I’d like to know if there are any reliable research on this, is it feasible or not, and if feasible, any existing protocol or algorithm developed for this?
Eve, in case you are watching, I’m asking this for academic purposes only. 😄
I have a custom tool which connects to remote servers using ssh, installs and deploys services. That tool only accepts a erlang tuple in textfile as input for server names and ssh credentials. i have a wrapper on top of the tool which generates erlang tuple text file . Now i trying to encrypt the text file using python Crypto . I am planning to encrypt the text file with user input key and while connecting to servers decrypt it for ssh connection and then am planning to encrypt the text file back once deployment is done.
My Question: can ssh sessions be made with encrypted text file ? also i have used ansible vault i past. Does ansible vault decrypts textfile before making ssh sessions internally ?
Is decrypting text file for ssh session and restoring the encrypted file back a security problem ? Appreciate your help.
I have an application that needs to store Network Credentials for a Network Drive/Share on the disk. The user shouldn’t need to enter the password every time. The OS is WinPE, so he cannot map the drive once and it will stay there.
- I need the password in plain text, to map the drive.
- The program should work without an additional password that the user has to enter.
- Hash + Salt is not reversible, so I cannot get the password in plain text.
- An encrypted password is not safe, because the program has to store the key. If someone looks inside the code he will get the key and decrypt the password.
- I cannot use the “Protect Data” interface of windows, because I use WinPE. Protect Data Documentation
The program is written in C#. Maybe someone has a good idea about my problem. Thanks!
Either there is a security hole or I’m missing information about something.
While I was testing how Surfingkeys addon works I’ve noticed that it has command
yf to copy form content on current web page. I though about testing it on “Sign In” and “Log In” forms on few websites to see if it would be able to retrieve typed passwords in plain text. It was successful if standardized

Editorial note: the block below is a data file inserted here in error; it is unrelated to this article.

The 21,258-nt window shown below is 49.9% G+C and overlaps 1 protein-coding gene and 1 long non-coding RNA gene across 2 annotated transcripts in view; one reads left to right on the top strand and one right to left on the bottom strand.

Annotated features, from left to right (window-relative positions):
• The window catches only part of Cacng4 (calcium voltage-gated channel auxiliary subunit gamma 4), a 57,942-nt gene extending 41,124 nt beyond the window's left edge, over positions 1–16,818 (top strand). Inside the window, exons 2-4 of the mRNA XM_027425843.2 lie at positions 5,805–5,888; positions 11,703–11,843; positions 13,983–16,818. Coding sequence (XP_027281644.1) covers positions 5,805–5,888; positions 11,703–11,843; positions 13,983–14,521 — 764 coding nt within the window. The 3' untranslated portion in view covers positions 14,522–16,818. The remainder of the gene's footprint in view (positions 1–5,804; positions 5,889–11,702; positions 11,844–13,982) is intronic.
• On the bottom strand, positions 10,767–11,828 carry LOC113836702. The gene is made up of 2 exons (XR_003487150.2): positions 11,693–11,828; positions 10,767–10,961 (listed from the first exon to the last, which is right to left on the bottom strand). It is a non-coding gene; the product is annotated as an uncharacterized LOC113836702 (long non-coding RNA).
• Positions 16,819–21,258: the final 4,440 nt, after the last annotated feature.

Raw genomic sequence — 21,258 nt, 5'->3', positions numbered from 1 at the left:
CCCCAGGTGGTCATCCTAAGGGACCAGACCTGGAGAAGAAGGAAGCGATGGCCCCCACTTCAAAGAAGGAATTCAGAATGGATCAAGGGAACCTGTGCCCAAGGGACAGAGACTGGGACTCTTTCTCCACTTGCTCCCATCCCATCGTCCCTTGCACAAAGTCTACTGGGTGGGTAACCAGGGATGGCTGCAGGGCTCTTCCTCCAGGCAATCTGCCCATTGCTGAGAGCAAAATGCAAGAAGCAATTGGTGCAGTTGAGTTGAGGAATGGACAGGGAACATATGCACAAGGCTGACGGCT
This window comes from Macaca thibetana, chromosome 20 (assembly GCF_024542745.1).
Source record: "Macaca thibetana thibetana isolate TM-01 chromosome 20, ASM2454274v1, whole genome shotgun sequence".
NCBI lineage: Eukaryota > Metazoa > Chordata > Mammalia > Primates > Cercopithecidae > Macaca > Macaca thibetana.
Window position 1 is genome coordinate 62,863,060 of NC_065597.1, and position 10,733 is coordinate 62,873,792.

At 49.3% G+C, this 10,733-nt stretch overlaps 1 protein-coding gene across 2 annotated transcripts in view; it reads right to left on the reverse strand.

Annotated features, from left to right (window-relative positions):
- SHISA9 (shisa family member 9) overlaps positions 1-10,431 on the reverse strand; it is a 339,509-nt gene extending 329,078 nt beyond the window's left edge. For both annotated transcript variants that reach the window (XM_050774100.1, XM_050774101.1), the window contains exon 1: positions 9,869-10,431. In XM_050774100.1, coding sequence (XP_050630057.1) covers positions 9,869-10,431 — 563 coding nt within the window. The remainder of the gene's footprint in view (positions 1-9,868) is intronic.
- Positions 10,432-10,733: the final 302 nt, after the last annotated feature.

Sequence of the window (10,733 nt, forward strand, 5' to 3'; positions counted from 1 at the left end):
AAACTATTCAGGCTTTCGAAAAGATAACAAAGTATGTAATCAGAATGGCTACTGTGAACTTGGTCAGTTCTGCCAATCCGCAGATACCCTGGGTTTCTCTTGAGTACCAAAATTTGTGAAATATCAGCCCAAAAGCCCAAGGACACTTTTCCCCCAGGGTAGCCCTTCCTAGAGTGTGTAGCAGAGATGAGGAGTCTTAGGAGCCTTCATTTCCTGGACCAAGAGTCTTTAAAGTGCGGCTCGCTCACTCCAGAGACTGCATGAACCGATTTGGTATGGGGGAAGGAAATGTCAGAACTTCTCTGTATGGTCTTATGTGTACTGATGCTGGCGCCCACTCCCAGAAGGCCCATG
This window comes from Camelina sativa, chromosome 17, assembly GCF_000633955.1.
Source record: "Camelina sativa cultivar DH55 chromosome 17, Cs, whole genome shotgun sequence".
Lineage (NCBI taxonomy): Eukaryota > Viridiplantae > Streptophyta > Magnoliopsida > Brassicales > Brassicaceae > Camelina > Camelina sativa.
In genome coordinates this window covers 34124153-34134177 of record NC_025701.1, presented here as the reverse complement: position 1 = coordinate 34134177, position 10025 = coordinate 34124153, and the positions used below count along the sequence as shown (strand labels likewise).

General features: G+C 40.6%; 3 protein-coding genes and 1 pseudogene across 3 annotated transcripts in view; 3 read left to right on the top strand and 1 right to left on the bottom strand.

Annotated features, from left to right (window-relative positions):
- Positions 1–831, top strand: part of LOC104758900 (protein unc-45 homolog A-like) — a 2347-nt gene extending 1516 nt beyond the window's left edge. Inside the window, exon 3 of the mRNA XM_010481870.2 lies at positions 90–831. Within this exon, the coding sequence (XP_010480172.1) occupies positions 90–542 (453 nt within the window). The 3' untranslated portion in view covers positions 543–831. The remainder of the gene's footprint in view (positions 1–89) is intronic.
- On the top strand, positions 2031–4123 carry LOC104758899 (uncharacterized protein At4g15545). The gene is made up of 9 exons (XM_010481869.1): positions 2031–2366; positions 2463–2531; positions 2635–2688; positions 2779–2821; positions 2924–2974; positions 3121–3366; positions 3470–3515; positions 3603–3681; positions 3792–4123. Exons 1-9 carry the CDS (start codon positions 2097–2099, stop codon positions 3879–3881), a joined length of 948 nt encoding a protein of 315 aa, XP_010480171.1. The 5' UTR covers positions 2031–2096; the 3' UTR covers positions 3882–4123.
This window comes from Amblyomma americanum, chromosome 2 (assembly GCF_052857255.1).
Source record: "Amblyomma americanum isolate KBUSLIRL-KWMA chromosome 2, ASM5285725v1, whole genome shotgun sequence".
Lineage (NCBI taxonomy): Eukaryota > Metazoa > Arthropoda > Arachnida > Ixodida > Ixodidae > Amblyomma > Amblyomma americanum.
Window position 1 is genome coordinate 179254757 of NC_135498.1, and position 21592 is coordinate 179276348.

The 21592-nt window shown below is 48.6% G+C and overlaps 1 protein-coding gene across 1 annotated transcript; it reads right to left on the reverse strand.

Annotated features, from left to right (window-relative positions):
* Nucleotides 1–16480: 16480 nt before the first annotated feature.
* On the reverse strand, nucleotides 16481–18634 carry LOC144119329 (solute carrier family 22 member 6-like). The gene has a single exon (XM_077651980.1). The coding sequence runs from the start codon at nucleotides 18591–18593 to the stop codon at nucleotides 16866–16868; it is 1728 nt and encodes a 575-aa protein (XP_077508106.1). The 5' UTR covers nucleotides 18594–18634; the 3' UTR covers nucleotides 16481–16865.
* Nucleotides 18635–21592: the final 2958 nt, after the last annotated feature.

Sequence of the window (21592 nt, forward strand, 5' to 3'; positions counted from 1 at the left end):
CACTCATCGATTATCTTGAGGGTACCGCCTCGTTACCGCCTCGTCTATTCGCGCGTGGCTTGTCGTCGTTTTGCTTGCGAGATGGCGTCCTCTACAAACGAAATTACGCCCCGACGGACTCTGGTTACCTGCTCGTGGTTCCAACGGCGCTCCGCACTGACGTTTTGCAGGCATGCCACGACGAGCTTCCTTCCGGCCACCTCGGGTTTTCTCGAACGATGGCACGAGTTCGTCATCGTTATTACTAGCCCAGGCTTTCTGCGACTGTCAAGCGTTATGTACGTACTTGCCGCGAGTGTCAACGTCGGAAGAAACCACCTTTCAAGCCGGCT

<form> tags were used.
Then I’ve noticed that in most web applications password is kept in
<input value=""> attribute in plain text which to me seems like by-standard security hole for whole W3 stack (HTML, CSS, JS, etc.). If this addon was able to get password from DOM then any addon can do that. The only piece missing is sending that data to server of a 3rd party who are owners of such malicious addon – such situation already had place with Stylish.
So attack scenario looks like this:
Company “mal1c1ous” buys popular web addon.
They add to addon generic
<form> parser script which retrieves data from
For each known website they make their addon “decorate” submit buttons with script which on click 1st sends request with credentials to their server and then to host of that website. Or they just send requests each time parser script is able to get new data.
After some time they perform an attack using gathered credentials.
I find that scenario possible show me that it can’t happen. Also my question is: given that is Web security flawed by design?
The thing is that no one discourages from using
<input value=""> as a password holder it seems that there is no other option by standard. Web developers can only come up with their own ideas to obfuscate where a password is stored before request is made.
Should I use labels for read-only information, or should I use read-only text boxes to maintain the look of the fields?
It seems to me that if something is in a textbox it implies there is some way to edit it, whereas plain text is explicitly read-only.
Update: While my question is similar to Locking input form fields, does it make sense?, mine is different in that I’m referring to fields that are never editable by anyone. It’s not based on the user’s rights or role.